APPEAL from the Circuit Court of Cook County; the Hon. EDWARD
F. HEALY, Judge, presiding.
MR. JUSTICE KLUCZYNSKI DELIVERED THE OPINION OF THE COURT:
While working as a domestic in the household of Herbert Glessner, Tesola Siler sustained burns on her hands in the performance of her duties and was granted an award by the arbitrator which was affirmed by decision of the Commission but reversed on certiorari by order of the circuit court of Cook County, which held that she was not an "employee" within the meaning of the Workmen's Compensation Act. Ill. Rev. Stat. 1969, ch. 48, par. 138 et seq.
The sole issue is whether the Industrial Commission, upon the record before it, properly ruled that she was an employee within the meaning of the Act. Section 138.1(b)2 of the Workmen's Compensation Act defines the term "employee" as used in the Act to mean: "* * * Every person in the service of another under any contract of hire, express or implied, oral or written, including persons whose employment is outside of the State of Illinois where the contract of hire is made within the State of Illinois, and including aliens, and minors who, for the purpose of this Act shall be considered the same and have the same power to contract, receive payments and give quittances therefor, as adult employees, but not including any person who is not engaged in the usual course of the trade, business, profession or occupation of his employer unless he is so engaged at the lawful direction or instruction of his employer." Ill. Rev. Stat. 1969, ch. 48, par. 138.1.(b)2.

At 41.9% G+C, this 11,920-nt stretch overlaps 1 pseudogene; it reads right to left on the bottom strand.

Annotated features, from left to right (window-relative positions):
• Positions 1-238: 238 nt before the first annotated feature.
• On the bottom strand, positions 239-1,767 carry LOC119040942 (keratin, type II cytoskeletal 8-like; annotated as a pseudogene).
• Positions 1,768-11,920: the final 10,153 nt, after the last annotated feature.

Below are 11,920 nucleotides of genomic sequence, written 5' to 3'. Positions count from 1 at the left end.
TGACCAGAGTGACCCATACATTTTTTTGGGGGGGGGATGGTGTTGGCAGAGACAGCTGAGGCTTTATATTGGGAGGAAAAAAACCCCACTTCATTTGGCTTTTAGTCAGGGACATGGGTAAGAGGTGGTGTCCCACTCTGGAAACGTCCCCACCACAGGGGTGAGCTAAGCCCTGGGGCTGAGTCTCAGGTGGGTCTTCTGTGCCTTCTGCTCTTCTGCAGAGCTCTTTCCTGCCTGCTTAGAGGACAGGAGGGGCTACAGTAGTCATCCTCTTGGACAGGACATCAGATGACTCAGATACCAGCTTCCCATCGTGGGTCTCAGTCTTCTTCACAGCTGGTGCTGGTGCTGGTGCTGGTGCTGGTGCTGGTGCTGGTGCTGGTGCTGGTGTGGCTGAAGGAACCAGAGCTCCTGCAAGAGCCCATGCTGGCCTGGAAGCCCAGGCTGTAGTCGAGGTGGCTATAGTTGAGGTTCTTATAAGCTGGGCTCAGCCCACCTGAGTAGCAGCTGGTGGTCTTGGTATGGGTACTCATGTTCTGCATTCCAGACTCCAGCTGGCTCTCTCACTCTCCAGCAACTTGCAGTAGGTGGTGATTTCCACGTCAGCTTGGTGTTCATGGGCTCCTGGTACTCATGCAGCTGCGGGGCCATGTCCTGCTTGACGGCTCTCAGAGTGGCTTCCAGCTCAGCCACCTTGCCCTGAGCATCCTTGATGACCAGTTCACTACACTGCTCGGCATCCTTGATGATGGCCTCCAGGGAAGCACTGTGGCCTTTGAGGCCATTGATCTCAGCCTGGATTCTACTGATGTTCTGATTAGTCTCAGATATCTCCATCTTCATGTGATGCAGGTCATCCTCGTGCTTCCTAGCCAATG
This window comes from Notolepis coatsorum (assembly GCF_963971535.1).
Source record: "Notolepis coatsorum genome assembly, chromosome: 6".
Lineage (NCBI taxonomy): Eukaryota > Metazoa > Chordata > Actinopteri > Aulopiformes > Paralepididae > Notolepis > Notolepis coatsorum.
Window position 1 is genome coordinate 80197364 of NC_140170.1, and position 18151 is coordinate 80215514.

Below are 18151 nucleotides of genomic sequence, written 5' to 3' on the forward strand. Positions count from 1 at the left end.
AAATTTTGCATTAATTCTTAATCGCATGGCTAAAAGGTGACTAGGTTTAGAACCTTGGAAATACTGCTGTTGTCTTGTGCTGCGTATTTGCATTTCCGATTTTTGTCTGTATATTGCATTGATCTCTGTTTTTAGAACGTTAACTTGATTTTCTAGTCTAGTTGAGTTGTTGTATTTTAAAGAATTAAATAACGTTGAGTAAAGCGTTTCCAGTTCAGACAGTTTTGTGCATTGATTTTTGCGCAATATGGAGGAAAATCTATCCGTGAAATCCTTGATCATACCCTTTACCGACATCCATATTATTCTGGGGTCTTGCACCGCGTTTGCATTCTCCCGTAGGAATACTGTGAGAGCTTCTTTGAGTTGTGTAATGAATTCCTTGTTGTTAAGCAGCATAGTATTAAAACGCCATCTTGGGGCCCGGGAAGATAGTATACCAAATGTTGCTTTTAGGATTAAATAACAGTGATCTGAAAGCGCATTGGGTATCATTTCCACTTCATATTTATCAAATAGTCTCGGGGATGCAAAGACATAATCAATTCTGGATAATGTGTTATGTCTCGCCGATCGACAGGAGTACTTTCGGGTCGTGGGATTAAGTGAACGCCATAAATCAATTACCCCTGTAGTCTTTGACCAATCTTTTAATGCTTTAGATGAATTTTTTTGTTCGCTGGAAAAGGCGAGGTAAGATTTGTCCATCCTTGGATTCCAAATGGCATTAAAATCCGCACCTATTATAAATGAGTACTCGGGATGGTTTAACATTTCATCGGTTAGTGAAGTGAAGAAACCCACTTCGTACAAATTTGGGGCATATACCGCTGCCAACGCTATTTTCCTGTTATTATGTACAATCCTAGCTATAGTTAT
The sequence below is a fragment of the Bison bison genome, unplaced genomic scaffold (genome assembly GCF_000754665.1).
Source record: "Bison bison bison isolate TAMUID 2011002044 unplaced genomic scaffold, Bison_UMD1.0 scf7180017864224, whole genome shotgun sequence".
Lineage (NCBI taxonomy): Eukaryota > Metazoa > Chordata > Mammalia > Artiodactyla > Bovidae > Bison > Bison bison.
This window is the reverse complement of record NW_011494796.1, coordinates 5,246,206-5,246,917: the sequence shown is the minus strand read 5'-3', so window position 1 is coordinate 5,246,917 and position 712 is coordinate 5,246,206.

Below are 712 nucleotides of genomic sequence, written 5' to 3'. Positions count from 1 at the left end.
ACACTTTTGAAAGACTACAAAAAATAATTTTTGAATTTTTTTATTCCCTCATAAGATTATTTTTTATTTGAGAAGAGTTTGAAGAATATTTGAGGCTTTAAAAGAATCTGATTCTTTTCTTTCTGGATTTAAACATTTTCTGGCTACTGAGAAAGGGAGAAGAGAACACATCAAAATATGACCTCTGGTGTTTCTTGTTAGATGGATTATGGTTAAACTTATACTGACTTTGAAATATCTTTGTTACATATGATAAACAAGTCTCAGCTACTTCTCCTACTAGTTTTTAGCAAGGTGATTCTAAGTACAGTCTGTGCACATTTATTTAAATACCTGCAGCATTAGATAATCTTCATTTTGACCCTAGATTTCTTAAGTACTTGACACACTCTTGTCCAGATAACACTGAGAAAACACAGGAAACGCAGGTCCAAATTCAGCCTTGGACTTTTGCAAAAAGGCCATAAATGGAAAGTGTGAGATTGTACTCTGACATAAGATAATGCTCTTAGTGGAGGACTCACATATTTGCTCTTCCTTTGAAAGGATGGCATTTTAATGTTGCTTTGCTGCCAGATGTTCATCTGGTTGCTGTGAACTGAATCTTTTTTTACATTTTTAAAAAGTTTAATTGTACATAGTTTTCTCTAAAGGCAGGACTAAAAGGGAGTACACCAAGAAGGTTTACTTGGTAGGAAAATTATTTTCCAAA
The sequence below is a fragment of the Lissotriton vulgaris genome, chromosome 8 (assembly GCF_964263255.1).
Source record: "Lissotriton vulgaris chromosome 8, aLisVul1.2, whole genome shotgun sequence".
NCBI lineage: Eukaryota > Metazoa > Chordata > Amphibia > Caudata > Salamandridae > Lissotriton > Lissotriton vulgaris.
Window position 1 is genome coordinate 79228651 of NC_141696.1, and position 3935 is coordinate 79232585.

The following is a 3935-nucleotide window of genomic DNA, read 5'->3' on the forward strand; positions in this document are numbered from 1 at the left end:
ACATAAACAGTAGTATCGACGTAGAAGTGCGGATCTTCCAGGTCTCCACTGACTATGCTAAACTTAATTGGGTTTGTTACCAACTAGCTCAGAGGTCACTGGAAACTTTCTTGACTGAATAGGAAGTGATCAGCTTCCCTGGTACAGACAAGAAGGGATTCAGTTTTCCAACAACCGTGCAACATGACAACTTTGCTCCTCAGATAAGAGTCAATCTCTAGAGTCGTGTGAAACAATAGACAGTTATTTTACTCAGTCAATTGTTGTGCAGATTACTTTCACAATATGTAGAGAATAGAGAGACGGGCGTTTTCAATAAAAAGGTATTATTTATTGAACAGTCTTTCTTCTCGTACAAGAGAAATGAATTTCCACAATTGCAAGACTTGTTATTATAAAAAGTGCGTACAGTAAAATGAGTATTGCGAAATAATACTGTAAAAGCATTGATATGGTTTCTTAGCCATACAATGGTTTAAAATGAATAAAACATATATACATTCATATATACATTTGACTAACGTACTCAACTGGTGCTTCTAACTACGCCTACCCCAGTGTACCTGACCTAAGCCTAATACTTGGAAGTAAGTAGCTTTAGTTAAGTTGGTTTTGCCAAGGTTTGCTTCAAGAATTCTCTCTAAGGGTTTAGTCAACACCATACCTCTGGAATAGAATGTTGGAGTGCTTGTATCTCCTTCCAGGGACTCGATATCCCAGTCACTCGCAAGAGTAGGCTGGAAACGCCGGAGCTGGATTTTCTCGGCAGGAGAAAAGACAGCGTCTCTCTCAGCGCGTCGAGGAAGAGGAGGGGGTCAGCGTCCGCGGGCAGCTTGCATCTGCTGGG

In Lamar v. Collins, 252 Ill. App. 238, where the claimant was employed as a second maid and also did part of the cooking in the home of the respondent, the court, construing this section (then section 5 of the Act, Cahill's Stat. ch. 48, par. 205), held that "Maintaining a home, whether in an apartment or in spacious grounds with separate quarters thereon for the servants employed in administering to the comforts of the family, does not come within the definition of the Workmen's Compensation Act, however liberally construed, as being a part of the trade, business, profession or occupation of the employer. Nor is it an industry." 252 Ill. App. at 246.
In Edmonds v. Industrial Com., 350 Ill. 197, petitioner, who was a maid at the home of the respondent, was injured when she fell on the stairs leading from the third floor to the second floor. Respondent was carrying compensation insurance on household servants and employees. The court, in addressing itself to the issue of whether the petitioner was protected under the Act, stated: "While the maintenance of a home or residence occupied by its owner is under ordinary conditions not such an enterprise or business as brings its owner under the provisions of the Workmen's Compensation Act, yet in this case the parties are under the act because Edmonds had insured his liability to pay compensation with a company authorized to do such insurance business in this state." 350 Ill. at 198.
An examination of the applicable statutes in effect at the time of the Lamar and Edmonds decisions reveal that these sections are substantially identical to the provision applicable in the instant case. Since the interpretations given in Lamar and Edmonds regarding the application of this section to the Act have not been modified, changed or otherwise disturbed by legislative action, we hold they are dispositive of the issue here involved.
Inasmuch as the employer did not elect to come under the Act, had no compensation insurance covering his domestic, nor otherwise qualified under the Act, the judgment of the circuit court of Cook County is affirmed.